As the pound and other currency markets fluctuate in the wake of Brexit, the luxury brands are scrambling among themselves to secure business throughout Europe and reassure clients and investors. Qing Wang, of Warwick Business School, is a professor of marketing and innovation and director of the Warwick Luxury & Innovation Hub at the University of Warwick in Coventry, England.
Professor Qing Wang said, “The results of the EU referendum to leave has shocked the stock market worldwide and the European and British luxury brands have been hit badly. In one day, the stock price of Burberry dropped over 3 percent and nearly 6 percent for Mulberry, while the largest luxury brand group LVMH dropped 6 percent, Dior fell 7 percent, L’Oreal 7 percent and Prada 4 percent.
“The adverse effect on the luxury and fashion sector is partly due to the currency depreciation of sterling. For example, most of Burberry’s products are sourced and made in Italy, in order to keep the quality high. As a result, 65 percent of Burberry’s cost is calculated using the euro. Secondly, the luxury and fashion sector is affected by Brexit because of the greater barriers for the flow of creative and design talent between the EU and the U.K. It is expected that many top designers may leave London and go to Paris or Milan in seeking a more open atmosphere.”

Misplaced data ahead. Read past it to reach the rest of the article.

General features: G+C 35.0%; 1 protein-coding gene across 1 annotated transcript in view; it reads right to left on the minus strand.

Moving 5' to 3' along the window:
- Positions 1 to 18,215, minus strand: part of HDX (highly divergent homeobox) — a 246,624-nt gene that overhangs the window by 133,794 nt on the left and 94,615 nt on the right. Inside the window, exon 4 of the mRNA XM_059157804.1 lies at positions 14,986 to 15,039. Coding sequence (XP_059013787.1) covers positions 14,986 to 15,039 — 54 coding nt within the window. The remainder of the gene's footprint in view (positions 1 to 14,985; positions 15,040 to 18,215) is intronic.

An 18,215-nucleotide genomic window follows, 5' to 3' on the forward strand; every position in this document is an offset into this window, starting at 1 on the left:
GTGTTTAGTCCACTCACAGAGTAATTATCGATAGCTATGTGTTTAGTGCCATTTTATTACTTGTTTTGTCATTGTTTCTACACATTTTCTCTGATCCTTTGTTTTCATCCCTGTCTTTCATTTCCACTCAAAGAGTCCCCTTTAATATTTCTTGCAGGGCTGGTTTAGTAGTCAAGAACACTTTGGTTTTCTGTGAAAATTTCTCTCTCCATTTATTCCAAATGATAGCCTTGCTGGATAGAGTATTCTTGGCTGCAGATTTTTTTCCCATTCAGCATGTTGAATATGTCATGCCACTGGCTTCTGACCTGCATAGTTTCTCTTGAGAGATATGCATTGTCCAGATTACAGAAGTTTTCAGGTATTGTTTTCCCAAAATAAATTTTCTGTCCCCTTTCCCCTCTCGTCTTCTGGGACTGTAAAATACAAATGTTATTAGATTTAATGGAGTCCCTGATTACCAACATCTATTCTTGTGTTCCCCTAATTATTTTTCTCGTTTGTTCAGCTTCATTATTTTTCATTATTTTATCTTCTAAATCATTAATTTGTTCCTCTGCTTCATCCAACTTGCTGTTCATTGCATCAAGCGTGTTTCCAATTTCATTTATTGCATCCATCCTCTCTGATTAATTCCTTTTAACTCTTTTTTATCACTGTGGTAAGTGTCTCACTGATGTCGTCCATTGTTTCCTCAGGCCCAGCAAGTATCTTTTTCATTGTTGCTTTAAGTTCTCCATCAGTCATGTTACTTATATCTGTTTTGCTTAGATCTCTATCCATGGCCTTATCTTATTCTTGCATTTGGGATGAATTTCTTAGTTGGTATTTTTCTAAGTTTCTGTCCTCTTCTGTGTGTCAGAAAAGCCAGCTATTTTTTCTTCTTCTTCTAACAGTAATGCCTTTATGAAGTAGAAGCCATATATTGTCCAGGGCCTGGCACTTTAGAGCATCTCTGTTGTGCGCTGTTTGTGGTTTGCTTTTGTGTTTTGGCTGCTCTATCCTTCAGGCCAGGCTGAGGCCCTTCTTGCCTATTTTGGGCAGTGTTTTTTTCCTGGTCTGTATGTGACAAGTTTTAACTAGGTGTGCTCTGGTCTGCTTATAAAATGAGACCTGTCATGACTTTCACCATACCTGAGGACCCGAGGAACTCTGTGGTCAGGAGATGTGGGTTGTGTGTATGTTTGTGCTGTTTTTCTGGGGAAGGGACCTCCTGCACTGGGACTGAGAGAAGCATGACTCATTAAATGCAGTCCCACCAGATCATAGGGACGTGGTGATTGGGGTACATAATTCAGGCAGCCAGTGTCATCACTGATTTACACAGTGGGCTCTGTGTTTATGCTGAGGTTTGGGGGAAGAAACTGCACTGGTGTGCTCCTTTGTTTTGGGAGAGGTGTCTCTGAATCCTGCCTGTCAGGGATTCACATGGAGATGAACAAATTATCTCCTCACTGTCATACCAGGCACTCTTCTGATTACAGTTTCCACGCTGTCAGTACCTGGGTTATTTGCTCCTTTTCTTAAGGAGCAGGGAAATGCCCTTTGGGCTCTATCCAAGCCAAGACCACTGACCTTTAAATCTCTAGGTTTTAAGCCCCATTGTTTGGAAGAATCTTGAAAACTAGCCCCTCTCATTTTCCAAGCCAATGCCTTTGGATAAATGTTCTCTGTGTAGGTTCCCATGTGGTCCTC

Professor Wang also shared fears for Britain’s currently booming tourist market, which reaches beyond the borders of Europe for much of it’s business.
“Brexit will also have an adverse impact on the image of Britain being an open and welcoming place for tourists and businesses from emerging countries like China.
“Many Chinese businesses and investors have considered Britain the gateway into Europe and a country with political stability and a well established and transparent legal framework. This positive image of Britain’s ‘soft power’ has been extremely important for Britain trading with the emerging markets like China.
“However, in the aftermath of the EU referendum, Chinese businesses now have to reassess their international strategies against the significantly reduced influence of the U.K. on Europe and the increased uncertainty and risk in Britain itself.”